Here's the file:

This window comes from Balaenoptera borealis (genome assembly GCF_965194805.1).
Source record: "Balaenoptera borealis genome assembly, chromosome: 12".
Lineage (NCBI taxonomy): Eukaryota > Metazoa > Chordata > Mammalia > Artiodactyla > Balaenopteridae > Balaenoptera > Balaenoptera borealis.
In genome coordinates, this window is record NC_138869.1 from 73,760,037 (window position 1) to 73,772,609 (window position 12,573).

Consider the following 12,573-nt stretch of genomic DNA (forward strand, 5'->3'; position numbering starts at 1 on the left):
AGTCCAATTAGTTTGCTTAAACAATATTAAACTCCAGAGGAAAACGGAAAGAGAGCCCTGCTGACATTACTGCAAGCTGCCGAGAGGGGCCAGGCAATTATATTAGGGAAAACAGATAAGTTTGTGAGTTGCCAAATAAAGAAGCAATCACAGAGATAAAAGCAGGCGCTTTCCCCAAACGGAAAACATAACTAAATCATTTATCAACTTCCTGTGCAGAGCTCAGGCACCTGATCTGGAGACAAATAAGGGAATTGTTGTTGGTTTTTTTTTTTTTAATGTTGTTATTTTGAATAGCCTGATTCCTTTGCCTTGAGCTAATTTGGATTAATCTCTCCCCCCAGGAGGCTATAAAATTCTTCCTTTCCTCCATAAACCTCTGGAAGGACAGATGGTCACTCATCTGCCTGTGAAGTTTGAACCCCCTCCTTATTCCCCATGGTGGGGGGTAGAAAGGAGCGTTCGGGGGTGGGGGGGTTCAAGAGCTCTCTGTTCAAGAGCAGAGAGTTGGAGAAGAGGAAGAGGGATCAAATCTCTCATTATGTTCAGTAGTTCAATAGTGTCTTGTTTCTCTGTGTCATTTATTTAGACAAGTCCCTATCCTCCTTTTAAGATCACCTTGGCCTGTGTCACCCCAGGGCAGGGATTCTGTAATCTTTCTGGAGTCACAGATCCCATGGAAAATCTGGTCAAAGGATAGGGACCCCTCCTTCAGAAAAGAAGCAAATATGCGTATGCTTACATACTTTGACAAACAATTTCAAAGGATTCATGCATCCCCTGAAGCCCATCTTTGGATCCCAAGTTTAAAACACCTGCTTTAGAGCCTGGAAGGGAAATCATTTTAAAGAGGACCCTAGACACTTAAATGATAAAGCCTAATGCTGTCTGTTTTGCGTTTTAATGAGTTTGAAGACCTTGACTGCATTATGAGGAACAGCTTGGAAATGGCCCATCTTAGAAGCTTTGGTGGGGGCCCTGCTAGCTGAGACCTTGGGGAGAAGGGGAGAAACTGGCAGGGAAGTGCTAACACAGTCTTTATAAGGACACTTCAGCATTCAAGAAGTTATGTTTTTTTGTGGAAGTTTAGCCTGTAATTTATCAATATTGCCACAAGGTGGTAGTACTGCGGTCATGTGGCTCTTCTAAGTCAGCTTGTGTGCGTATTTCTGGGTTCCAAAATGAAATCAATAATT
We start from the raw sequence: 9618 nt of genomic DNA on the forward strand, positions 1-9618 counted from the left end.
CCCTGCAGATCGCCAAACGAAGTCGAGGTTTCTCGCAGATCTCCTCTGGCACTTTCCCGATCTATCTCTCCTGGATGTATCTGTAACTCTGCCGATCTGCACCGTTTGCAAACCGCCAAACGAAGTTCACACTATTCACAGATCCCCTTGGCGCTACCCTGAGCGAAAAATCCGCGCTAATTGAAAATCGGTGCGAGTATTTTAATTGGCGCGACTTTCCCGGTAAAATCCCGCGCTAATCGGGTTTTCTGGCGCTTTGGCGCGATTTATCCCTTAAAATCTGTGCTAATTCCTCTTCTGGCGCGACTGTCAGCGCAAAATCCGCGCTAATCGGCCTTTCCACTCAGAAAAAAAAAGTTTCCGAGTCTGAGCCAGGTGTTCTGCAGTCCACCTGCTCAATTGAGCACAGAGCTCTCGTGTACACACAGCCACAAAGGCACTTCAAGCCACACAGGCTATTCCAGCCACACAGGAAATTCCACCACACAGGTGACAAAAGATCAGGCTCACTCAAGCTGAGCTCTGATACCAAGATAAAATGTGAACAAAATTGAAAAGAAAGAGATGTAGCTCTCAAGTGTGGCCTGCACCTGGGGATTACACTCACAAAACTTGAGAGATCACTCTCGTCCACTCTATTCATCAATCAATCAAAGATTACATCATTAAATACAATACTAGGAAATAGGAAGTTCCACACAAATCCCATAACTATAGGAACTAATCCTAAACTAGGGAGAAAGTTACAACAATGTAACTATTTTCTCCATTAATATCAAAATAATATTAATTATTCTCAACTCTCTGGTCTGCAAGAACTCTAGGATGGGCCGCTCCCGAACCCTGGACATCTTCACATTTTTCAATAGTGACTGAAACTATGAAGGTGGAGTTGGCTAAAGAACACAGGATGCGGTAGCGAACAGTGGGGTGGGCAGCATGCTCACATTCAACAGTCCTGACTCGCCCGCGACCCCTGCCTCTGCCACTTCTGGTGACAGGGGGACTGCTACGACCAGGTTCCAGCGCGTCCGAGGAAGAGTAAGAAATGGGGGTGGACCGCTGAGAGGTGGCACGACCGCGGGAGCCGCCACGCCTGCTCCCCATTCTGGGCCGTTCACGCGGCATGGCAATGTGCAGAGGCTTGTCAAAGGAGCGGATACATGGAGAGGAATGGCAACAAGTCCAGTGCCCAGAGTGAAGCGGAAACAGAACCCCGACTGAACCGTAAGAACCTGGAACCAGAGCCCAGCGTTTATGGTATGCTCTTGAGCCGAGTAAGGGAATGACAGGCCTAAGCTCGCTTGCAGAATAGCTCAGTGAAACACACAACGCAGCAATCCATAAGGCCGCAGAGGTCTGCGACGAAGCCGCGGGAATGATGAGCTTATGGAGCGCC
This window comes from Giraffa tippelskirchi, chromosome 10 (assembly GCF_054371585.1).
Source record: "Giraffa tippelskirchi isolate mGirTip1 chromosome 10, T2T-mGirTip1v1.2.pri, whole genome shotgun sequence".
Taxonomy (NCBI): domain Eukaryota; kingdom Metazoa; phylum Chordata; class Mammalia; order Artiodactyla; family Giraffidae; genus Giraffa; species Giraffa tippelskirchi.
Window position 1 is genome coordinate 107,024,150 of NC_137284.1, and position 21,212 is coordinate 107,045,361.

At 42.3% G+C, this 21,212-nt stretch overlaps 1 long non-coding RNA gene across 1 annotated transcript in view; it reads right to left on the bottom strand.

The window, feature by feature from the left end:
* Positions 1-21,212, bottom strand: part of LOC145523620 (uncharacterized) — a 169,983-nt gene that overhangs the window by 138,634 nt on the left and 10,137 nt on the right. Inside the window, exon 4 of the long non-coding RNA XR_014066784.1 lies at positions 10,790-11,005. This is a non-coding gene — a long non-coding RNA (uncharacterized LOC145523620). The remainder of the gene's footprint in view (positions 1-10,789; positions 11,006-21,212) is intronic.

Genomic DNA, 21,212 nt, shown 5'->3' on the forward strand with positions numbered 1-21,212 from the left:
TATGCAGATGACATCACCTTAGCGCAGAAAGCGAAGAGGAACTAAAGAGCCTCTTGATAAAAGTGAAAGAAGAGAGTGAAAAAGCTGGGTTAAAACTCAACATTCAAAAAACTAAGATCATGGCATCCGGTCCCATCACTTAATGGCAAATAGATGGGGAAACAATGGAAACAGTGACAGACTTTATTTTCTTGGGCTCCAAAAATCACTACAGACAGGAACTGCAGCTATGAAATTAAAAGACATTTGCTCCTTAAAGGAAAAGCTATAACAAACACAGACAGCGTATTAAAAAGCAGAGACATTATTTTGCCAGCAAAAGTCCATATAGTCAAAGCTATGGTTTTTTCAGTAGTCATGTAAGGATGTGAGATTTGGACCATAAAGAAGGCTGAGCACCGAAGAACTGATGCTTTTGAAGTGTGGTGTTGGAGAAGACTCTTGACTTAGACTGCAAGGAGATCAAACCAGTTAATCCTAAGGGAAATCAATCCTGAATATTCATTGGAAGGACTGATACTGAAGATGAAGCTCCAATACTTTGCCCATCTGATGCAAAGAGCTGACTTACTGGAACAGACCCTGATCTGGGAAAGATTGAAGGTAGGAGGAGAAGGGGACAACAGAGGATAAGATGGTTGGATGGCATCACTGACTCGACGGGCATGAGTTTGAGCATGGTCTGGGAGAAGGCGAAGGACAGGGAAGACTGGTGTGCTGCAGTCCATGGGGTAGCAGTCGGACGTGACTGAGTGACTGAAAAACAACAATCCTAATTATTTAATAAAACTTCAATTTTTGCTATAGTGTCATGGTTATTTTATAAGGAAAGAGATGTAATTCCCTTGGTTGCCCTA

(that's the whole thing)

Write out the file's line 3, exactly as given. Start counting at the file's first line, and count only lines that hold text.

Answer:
Lineage (NCBI taxonomy): Eukaryota > Metazoa > Chordata > Mammalia > Artiodactyla > Balaenopteridae > Balaenoptera > Balaenoptera borealis.